A core value, deep in the Australian psyche, is that of giving everyone a “fair go”! Born out of the struggles of our convict past, a “fair go” protests against injustice, is suspicious of authority, and flaunts a larrikinism mocking conventional forms. It is the advocacy of a level playing field for everyone, along with the opportunity to pursue fair endeavours. Although not everyone receives a “fair go”, Australia has developed a multi-cultural and multi-faith society and identity, that values difference and diversity as foundational to what it is to be Australian.
Religion In A Secular Society
We are a most secular country, Tasmania particularly so. The 2016 Census revealed Tasmanians are the least religious people in the country with only 53% claiming religious affiliation. For the first time in Census history those associating themselves with Christianity are a minority (49.7%). Further research (NCLS) reveals less than 15 per cent of these are connected to a church, with fewer attending with any regularity.
Australia has always been self-consciously secular. Our Constitution, drafted in a day when almost all claimed to be Christian, expressly states that the Commonwealth cannot make laws to “establish any religion”, “impose any religious observance” or “prohibit the free exercise of any religion.”
When the Constitution was drafted no one anticipated the secular society we live in today, and no one foresaw the relentless drive by some to reshape Australia without religion at all. Today we witness a growing intolerance, and decided lack of “fair go”, when it comes to people’s religious beliefs. The critics of religion are increasingly deliberate and incessant in their determination to eradicate all religious freedom – particularly for Christians.
This is why the Salamanca Declaration and its statement on Liberty is important. It states,
Every person has the right to worship God individually and in a faith community. The worshipper has this liberty as a God-given freedom. It entails freedom of conscience, and freedom to speak, gather, worship and generally act in accordance with the beliefs of their faith community. Those with religious convictions share the common democratic liberties which guarantee the freedom to publish, express, or proclaim their views in order to help shape our democracy.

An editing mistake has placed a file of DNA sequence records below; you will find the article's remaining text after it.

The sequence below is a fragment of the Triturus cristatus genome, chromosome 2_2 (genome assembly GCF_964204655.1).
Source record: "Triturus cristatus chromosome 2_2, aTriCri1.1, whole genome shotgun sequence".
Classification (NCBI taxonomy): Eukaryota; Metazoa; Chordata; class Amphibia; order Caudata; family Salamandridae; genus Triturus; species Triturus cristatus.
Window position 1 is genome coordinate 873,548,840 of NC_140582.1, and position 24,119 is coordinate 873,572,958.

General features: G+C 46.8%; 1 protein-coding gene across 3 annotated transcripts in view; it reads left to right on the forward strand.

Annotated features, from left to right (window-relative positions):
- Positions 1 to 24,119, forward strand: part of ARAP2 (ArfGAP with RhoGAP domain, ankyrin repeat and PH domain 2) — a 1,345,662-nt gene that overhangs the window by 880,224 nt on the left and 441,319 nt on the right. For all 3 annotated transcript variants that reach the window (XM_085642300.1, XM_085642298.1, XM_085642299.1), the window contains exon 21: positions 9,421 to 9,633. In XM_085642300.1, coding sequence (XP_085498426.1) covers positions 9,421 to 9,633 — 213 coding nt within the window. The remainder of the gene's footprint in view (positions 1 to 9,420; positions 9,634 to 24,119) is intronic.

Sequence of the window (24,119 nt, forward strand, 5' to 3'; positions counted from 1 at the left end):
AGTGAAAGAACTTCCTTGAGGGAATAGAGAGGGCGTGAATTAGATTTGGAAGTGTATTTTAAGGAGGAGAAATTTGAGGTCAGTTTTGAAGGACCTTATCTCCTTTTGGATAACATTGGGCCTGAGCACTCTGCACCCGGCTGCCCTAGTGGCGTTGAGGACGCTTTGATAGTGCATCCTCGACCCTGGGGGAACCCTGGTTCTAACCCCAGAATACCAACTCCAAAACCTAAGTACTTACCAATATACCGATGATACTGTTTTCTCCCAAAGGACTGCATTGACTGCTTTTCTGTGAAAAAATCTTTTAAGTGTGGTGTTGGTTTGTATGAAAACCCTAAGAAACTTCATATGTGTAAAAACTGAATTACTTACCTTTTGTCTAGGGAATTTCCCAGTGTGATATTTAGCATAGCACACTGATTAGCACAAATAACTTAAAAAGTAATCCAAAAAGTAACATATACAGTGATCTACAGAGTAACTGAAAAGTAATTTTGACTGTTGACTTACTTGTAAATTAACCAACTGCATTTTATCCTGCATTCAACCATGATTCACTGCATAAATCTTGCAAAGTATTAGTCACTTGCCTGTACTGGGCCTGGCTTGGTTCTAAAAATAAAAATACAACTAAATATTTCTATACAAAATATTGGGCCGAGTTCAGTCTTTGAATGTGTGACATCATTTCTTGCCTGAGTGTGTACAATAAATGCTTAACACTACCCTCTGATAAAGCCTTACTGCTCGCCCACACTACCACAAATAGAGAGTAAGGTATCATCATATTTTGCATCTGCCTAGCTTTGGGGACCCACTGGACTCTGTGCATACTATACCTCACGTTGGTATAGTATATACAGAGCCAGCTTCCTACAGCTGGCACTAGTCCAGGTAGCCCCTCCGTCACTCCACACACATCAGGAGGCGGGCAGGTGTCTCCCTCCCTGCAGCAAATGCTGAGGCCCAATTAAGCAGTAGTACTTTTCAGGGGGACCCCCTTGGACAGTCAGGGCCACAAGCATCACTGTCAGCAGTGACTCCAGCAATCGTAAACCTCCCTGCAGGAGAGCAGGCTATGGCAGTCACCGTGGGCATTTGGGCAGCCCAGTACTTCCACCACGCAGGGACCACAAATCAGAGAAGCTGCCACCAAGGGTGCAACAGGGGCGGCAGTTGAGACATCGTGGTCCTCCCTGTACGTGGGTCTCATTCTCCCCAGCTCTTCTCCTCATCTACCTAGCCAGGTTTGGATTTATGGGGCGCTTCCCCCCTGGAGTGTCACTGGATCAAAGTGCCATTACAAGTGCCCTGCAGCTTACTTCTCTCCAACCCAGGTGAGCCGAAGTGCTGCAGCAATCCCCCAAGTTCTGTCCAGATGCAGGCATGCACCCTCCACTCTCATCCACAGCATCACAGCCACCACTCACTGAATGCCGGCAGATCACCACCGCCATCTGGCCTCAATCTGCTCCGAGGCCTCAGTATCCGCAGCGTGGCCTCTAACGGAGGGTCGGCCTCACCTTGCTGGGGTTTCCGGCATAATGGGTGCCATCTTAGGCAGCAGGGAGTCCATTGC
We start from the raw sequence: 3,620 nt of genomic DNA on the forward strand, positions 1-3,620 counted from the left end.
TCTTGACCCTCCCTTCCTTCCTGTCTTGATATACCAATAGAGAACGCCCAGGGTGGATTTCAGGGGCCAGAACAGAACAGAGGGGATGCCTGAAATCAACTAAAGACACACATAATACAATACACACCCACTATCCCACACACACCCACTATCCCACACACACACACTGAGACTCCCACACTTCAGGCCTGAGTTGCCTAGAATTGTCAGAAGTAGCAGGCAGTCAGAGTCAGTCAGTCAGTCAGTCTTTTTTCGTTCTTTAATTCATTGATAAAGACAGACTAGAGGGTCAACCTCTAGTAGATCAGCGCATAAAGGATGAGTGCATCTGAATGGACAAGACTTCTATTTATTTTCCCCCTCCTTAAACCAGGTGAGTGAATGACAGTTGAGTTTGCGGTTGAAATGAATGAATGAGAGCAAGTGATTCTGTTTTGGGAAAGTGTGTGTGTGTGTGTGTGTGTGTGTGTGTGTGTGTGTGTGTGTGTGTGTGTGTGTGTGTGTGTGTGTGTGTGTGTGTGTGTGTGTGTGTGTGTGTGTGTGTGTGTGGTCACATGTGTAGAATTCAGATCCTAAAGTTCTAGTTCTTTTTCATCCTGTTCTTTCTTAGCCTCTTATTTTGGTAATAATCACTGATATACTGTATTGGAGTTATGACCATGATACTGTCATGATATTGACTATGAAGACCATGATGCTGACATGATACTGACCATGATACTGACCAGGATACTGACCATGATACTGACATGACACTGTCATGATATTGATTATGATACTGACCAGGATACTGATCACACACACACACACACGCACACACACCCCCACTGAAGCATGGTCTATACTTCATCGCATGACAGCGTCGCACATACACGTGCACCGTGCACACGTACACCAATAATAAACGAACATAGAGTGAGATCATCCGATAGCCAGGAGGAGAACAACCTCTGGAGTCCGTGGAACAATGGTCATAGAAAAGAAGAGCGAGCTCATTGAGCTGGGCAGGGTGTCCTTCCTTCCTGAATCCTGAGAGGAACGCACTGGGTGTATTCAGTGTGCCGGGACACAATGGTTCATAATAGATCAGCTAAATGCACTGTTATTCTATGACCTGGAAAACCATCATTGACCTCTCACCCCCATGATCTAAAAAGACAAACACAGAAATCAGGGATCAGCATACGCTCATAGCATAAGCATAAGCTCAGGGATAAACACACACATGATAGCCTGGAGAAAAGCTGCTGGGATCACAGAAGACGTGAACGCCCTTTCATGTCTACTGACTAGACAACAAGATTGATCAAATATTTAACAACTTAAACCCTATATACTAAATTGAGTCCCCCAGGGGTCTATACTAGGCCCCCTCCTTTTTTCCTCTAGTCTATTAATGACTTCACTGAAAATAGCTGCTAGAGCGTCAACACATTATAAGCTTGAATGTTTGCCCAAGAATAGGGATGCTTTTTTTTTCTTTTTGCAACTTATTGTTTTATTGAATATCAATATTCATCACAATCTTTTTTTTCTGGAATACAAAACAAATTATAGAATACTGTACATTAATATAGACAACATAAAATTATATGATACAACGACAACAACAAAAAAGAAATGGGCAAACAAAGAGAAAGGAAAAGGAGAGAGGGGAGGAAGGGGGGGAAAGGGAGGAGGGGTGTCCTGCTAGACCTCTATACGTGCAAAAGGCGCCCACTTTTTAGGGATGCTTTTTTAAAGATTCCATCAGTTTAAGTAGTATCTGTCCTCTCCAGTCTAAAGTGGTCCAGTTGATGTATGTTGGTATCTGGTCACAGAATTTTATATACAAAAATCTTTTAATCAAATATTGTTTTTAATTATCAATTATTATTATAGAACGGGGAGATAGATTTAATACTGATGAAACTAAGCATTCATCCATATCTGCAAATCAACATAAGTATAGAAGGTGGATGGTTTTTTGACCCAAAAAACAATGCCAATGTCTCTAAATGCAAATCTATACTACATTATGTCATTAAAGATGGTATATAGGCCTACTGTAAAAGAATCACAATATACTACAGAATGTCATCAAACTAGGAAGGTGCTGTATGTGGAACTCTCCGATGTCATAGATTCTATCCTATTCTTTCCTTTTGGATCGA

The Danger We Face
The constant attempts to silence Christians and relegate them to the sidelines is far from the value of a “fair go”. We are in danger of losing the freedom to disagree, and the freedom to hold and express religious beliefs contrary to the prevailing mantra of the progresssives.
Constant pressure is felt in areas such as community services, families, healthcare and education, with calls to eliminate religious exemptions.
“How can we ever hope to live in a truly democratic society when secularists maintain their demand that people with a religious perspective not be able to claim a right to engage in the public square agitating about laws on issues such as voluntary euthanasia, same-sex unions, abortion and discrimination in employment?”
The tactic most favoured is name calling, and the favourite term is “bigot”. Although, to be a bigot is to have an irrational hatred for a person simply because they belong to a certain category. Today, one is automatically branded a bigot if you disagree with the prevailing narrative of one of the progressives. Interestingly, when they disagree with me, they assume they are principled.
This is the paradox we experience – ideas and concepts with a biblical or traditional Christian foundation are being pushed out of the public square, while at the same time there is an ongoing intrusion into the lives of people of faith, and presuming to define their beliefs for them.
Despite the rhetoric, many who call for tolerance and a “fair go” are those who aim to silence, threaten, humiliate and penalise all who do not share their values. The Salamanca Declaration calls on Australians to hold true to our values, advocating for a cultural pluralism where all religions are free and all people respected.
It is in this context that we are right to argue for liberty, and continue to advocate for the Aussie value of giving everyone a “fair go”.
Rev. Stephen Baxter
Superintendent of The Tasmanian Baptist Union